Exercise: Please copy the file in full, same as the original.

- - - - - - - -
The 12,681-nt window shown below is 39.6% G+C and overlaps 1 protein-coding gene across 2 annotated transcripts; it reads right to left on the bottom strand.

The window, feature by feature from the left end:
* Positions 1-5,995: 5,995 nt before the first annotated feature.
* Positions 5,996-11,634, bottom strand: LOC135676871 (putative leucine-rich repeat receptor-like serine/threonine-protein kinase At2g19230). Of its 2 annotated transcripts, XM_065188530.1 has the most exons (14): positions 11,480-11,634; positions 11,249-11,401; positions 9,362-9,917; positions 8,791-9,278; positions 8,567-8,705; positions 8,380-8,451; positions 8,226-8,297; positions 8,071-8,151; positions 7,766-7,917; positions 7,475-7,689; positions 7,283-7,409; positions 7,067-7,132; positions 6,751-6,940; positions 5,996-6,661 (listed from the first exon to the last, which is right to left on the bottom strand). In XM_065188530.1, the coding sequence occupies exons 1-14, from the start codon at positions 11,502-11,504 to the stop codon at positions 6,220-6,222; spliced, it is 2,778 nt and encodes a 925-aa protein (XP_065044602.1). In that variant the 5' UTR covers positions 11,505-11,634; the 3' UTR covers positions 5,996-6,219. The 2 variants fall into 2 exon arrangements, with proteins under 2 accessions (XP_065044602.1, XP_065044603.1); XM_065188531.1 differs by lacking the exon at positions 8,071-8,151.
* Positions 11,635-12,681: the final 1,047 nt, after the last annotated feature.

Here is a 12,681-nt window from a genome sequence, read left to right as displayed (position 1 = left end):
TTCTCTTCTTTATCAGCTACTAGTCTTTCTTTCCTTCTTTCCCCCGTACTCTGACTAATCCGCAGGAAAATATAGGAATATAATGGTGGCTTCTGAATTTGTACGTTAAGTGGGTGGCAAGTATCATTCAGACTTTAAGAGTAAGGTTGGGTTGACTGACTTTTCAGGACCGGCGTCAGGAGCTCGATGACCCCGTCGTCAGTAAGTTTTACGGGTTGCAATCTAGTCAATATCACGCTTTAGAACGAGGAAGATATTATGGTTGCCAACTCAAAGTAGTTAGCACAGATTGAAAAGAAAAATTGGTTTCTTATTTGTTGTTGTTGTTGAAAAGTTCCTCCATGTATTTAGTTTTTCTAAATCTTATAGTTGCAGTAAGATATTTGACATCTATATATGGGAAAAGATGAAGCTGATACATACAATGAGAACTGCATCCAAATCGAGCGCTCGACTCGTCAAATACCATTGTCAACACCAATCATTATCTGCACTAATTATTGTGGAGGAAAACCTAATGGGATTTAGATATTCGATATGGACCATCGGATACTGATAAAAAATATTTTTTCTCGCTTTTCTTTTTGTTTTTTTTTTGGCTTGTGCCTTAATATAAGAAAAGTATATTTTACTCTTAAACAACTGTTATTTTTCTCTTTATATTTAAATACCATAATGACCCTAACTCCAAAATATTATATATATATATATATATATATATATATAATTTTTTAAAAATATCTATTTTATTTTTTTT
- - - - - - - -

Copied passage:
The 12,681-nt window shown below is 39.6% G+C and overlaps 1 protein-coding gene across 2 annotated transcripts; it reads right to left on the bottom strand.

The window, feature by feature from the left end:
* Positions 1-5,995: 5,995 nt before the first annotated feature.
* Positions 5,996-11,634, bottom strand: LOC135676871 (putative leucine-rich repeat receptor-like serine/threonine-protein kinase At2g19230). Of its 2 annotated transcripts, XM_065188530.1 has the most exons (14): positions 11,480-11,634; positions 11,249-11,401; positions 9,362-9,917; positions 8,791-9,278; positions 8,567-8,705; positions 8,380-8,451; positions 8,226-8,297; positions 8,071-8,151; positions 7,766-7,917; positions 7,475-7,689; positions 7,283-7,409; positions 7,067-7,132; positions 6,751-6,940; positions 5,996-6,661 (listed from the first exon to the last, which is right to left on the bottom strand). In XM_065188530.1, the coding sequence occupies exons 1-14, from the start codon at positions 11,502-11,504 to the stop codon at positions 6,220-6,222; spliced, it is 2,778 nt and encodes a 925-aa protein (XP_065044602.1). In that variant the 5' UTR covers positions 11,505-11,634; the 3' UTR covers positions 5,996-6,219. The 2 variants fall into 2 exon arrangements, with proteins under 2 accessions (XP_065044602.1, XP_065044603.1); XM_065188531.1 differs by lacking the exon at positions 8,071-8,151.
* Positions 11,635-12,681: the final 1,047 nt, after the last annotated feature.

Here is a 12,681-nt window from a genome sequence, read left to right as displayed (position 1 = left end):
TTCTCTTCTTTATCAGCTACTAGTCTTTCTTTCCTTCTTTCCCCCGTACTCTGACTAATCCGCAGGAAAATATAGGAATATAATGGTGGCTTCTGAATTTGTACGTTAAGTGGGTGGCAAGTATCATTCAGACTTTAAGAGTAAGGTTGGGTTGACTGACTTTTCAGGACCGGCGTCAGGAGCTCGATGACCCCGTCGTCAGTAAGTTTTACGGGTTGCAATCTAGTCAATATCACGCTTTAGAACGAGGAAGATATTATGGTTGCCAACTCAAAGTAGTTAGCACAGATTGAAAAGAAAAATTGGTTTCTTATTTGTTGTTGTTGTTGAAAAGTTCCTCCATGTATTTAGTTTTTCTAAATCTTATAGTTGCAGTAAGATATTTGACATCTATATATGGGAAAAGATGAAGCTGATACATACAATGAGAACTGCATCCAAATCGAGCGCTCGACTCGTCAAATACCATTGTCAACACCAATCATTATCTGCACTAATTATTGTGGAGGAAAACCTAATGGGATTTAGATATTCGATATGGACCATCGGATACTGATAAAAAATATTTTTTCTCGCTTTTCTTTTTGTTTTTTTTTTGGCTTGTGCCTTAATATAAGAAAAGTATATTTTACTCTTAAACAACTGTTATTTTTCTCTTTATATTTAAATACCATAATGACCCTAACTCCAAAATATTATATATATATATATATATATATATATATAATTTTTTAAAAATATCTATTTTATTTTTTTT